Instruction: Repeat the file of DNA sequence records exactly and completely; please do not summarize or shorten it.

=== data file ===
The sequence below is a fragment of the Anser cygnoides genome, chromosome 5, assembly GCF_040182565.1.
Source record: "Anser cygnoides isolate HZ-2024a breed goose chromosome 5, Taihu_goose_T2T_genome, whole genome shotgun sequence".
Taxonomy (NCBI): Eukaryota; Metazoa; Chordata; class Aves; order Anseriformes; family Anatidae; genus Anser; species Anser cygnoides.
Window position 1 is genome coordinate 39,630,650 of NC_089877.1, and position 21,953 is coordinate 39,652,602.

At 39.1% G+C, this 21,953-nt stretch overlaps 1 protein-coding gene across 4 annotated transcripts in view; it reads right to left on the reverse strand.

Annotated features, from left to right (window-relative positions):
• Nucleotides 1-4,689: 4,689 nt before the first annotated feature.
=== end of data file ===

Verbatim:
The sequence below is a fragment of the Anser cygnoides genome, chromosome 5, assembly GCF_040182565.1.
Source record: "Anser cygnoides isolate HZ-2024a breed goose chromosome 5, Taihu_goose_T2T_genome, whole genome shotgun sequence".
Taxonomy (NCBI): Eukaryota; Metazoa; Chordata; class Aves; order Anseriformes; family Anatidae; genus Anser; species Anser cygnoides.
Window position 1 is genome coordinate 39,630,650 of NC_089877.1, and position 21,953 is coordinate 39,652,602.

At 39.1% G+C, this 21,953-nt stretch overlaps 1 protein-coding gene across 4 annotated transcripts in view; it reads right to left on the reverse strand.

Annotated features, from left to right (window-relative positions):
• Nucleotides 1-4,689: 4,689 nt before the first annotated feature.